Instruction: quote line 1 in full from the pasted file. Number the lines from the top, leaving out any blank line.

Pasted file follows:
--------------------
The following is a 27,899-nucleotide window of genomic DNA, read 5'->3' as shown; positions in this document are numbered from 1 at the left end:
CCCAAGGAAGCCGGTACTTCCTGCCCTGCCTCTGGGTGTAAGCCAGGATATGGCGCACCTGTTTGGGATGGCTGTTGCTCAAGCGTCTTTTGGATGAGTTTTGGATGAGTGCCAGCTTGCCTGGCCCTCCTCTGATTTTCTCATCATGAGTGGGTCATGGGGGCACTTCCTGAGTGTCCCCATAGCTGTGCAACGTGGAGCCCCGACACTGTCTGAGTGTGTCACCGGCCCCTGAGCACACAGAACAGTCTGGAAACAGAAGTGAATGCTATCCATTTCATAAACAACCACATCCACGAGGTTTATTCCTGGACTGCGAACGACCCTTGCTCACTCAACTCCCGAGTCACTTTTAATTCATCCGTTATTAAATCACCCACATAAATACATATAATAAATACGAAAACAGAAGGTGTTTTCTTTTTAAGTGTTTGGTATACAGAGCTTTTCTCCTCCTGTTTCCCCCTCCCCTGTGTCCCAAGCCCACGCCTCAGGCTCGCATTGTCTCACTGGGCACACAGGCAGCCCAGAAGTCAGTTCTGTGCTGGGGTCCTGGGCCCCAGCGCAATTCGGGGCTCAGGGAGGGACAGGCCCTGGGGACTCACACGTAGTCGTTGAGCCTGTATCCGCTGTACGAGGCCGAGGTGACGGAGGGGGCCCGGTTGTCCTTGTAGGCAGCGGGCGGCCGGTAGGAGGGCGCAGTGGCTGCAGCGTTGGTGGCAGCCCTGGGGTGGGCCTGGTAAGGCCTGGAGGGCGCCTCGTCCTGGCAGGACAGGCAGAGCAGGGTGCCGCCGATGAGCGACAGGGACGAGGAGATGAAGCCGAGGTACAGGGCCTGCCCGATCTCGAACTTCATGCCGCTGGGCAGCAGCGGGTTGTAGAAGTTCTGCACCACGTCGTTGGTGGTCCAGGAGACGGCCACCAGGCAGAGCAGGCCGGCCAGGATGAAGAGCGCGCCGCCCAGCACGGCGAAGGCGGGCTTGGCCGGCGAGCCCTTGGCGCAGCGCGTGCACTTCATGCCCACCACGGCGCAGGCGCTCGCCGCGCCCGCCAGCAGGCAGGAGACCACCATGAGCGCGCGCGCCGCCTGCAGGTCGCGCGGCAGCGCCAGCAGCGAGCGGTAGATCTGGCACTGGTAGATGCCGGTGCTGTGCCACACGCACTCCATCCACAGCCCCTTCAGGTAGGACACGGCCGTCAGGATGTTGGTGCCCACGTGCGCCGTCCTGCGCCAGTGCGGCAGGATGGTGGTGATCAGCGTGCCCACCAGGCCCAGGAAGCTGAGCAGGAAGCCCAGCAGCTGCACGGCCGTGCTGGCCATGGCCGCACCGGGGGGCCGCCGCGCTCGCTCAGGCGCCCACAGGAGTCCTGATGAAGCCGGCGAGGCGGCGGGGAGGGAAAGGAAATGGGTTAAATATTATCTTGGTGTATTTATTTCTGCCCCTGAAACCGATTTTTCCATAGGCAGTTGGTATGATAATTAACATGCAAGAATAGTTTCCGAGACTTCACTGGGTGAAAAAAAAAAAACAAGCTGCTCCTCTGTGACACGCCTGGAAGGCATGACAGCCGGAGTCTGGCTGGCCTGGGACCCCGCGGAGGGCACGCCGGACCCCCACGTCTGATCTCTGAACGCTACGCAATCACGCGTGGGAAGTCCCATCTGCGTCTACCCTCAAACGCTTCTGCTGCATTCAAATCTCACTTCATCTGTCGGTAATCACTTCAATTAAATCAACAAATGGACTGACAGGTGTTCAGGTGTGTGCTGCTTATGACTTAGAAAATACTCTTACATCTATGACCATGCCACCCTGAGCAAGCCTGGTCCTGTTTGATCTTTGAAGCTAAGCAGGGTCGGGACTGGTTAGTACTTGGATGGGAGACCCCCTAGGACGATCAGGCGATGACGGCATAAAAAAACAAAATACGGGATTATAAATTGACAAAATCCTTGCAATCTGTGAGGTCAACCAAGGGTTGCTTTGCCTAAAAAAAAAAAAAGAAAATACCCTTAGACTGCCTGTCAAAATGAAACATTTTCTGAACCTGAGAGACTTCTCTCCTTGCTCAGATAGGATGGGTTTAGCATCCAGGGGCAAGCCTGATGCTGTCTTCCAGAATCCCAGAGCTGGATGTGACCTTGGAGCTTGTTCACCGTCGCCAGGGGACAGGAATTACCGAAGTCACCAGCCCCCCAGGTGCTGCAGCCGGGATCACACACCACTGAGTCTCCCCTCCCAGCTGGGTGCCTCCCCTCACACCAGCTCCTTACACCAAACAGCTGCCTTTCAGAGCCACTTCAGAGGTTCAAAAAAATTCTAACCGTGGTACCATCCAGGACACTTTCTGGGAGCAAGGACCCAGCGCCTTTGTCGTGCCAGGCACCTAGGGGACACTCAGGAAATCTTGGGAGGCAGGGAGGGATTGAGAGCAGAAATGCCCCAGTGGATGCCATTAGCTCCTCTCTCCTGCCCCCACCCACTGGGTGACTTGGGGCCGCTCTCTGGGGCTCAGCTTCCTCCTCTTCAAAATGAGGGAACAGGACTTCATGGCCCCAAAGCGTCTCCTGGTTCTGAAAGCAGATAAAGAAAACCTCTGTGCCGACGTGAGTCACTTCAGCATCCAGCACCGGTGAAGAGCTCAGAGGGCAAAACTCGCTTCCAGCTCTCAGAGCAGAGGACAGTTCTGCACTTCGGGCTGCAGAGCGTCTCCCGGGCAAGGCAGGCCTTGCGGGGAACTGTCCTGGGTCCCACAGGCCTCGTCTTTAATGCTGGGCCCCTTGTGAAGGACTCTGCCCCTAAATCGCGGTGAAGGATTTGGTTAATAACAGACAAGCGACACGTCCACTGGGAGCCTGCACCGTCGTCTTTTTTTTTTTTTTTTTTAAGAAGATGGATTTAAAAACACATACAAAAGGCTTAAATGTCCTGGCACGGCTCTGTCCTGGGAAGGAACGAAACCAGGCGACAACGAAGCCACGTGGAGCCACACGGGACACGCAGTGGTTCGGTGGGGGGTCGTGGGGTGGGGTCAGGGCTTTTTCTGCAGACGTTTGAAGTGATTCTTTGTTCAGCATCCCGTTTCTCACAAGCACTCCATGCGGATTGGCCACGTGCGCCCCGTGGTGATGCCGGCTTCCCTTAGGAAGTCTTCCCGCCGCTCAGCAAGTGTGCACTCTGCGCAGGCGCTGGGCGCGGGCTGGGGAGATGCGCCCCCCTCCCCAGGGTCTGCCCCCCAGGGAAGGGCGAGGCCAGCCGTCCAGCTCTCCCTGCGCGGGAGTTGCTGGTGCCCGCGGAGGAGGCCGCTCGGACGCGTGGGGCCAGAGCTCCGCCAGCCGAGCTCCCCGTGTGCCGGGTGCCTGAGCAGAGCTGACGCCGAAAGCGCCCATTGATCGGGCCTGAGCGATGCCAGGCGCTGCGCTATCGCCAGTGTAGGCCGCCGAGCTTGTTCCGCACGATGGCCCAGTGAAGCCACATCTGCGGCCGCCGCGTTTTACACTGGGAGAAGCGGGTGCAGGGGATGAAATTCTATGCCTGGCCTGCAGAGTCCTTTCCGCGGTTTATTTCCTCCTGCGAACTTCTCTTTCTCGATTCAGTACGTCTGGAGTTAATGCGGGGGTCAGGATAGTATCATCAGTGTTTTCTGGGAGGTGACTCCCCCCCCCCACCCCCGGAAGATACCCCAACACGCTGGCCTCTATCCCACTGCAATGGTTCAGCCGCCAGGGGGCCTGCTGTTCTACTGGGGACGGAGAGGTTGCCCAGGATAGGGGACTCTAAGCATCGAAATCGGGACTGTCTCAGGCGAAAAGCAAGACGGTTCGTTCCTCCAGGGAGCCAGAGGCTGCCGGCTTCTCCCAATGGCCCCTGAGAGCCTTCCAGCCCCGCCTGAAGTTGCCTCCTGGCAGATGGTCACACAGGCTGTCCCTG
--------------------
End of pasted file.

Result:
The following is a 27,899-nucleotide window of genomic DNA, read 5'->3' as shown; positions in this document are numbered from 1 at the left end: